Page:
Quagliana left the major seminary after only seven months.
He has suffered from depression and several illnesses since then.
"I feel that it stems from what happened to me," he said. "When you're abused, it infiltrates every fiber of your being."
Quagliana told his mother, his therapist and a few friends about the abuse during the 1980s. Two years ago, he confronted McCormick at a Salesian retreat house in West Haverstraw.
"He told me that he never touched any boy except with respect," Quagliana said.
Last year, Quagliana contacted the Survivors Network of those Abused by Priests, which put him in contact with Garabedian. Within months, he met in Boston with several Salesian leaders, who offered a general apology for any harm done to him but said nothing about McCormick's actions.
A settlement was offered recently - with no further apology or statement.
"I feel somewhat vindicated, but I want him to be completely out of ministry," Quagliana said.
A second man who received a settlement also said he was molested by a relative of McCormick's while in McCormick's care, Garabedian said.
The third man - who does not want to be identified - said he was abused by McCormick while he was 14 and 15 years old and studying at the Goshen seminary.
"Over a long period of time, there was inappropriate touching, long hugs, kisses, sitting on his lap," the man said.
This man, who currently works for a Catholic diocese, said McCormick played with emotions of teenage students, pitting them against one another to be his favorites.
"He manipulated immature minds," the man said. "He acted differently when he was alone with you. His manipulation was masterful. It was a physical and spiritual betrayal, far from Don Bosco's example."
He said that McCormick would not even speak to many students after they left the junior seminary.
"It was very strange, all connected to the abuse," he said. "I do not believe these settlements will stop this man."
In 2002, McCormick resigned from teaching at St. Petersburg Catholic High School in Florida after a female student complained that he greeted her with a kiss and hug in a school hallway.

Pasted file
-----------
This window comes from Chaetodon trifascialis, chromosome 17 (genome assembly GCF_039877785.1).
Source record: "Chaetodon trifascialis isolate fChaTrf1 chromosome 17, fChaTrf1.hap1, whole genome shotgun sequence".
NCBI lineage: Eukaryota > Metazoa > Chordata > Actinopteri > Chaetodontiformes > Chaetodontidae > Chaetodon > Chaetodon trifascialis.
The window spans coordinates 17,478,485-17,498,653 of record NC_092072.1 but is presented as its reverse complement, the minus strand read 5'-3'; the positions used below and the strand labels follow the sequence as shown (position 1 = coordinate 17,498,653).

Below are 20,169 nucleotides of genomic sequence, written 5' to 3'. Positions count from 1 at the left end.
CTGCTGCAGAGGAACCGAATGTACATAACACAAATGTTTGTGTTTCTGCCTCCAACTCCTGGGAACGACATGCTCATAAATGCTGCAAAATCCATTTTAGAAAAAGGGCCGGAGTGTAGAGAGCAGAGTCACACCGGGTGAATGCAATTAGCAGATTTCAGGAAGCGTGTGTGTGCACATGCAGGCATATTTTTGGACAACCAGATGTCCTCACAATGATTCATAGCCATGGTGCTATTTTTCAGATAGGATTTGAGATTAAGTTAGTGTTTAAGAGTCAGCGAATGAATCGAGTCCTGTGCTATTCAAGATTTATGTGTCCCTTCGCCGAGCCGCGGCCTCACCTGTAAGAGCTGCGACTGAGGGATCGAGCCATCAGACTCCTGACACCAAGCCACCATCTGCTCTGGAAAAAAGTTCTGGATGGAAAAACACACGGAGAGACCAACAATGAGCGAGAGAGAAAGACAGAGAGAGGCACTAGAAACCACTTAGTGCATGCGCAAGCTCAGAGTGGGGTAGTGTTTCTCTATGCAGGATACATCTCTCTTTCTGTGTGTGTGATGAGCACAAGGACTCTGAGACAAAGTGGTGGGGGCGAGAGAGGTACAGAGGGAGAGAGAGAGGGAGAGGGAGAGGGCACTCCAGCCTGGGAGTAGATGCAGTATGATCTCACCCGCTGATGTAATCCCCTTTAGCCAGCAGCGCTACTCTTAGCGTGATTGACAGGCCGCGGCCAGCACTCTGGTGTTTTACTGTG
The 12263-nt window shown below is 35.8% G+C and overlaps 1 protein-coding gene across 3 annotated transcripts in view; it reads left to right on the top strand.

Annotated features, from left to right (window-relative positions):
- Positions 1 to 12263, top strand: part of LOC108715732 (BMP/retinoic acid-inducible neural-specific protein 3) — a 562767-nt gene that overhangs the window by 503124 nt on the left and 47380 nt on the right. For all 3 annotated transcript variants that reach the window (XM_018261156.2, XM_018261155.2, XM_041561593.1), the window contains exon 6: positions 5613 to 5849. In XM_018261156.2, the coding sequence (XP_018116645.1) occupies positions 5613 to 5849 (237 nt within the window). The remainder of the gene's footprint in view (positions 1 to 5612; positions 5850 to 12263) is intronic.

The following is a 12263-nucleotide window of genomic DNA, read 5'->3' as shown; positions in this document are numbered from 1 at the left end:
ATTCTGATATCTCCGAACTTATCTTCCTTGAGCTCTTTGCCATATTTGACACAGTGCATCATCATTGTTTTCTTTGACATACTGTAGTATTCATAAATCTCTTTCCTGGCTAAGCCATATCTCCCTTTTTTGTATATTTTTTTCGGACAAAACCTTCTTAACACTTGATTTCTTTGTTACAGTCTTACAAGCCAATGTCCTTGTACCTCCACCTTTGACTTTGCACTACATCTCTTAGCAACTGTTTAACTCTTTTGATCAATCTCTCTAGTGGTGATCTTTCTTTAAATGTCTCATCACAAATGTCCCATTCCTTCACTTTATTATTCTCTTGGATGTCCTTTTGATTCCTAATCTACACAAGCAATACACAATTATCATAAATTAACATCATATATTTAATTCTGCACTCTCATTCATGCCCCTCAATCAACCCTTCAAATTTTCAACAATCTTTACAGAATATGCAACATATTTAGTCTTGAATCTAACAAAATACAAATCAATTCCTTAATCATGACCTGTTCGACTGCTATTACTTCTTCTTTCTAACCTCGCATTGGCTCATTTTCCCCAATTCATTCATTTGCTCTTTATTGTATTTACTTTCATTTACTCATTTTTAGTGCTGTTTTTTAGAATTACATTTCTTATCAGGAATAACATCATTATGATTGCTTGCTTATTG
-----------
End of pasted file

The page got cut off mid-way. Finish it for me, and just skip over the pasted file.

McCormick served as provincial of the Eastern Province during the early 1990s. He was director of the Marian Shrine from 1983 to 1985 and directed a program for Salesian lay missioners during the late 1980s.
McCormick could not be reached for comment.
Quagliana, who maintains contact with many in the Salesian community, said he thinks the order has been reluctant to address allegations against McCormick because of his status as a former provincial.
"It would have been over long ago if he wasn't a provincial," he said.
The Salesians are the second-largest Catholic religious order in the world, founded by St. John Bosco, an Italian priest, in 1859 to serve poor and abandoned children. The order has faced several sex-abuse scandals around the world in recent years, but its leaders have disputed allegations that abusive priests have been moved from country to country to avoid investigations.
Last year, the Salesians' Western Province agreed to pay $19.5 million to 17 alleged victims of abuse.
Last month, when Dunne was installed at Salesian High School in New Rochelle as the new provincial of the Eastern Province, he said in his homily that the order must reach out to those who have been abused by Salesians.
"We sincerely apologize to those in whom we have caused pain and suffering in this way," he said. "Furthermore, we commit ourselves to continuing the preventative policies that have characterized our service to the young in the more recent years. Unfortunately, we cannot undo the past."
In his statement yesterday, Dunne wrote that the Salesians have received accreditation from a private group, Praesidium Inc., for achieving "the highest standard" in child-abuse prevention.
"We renew our commitment to creating safe environments for all young people in our care moving forward," Dunne wrote.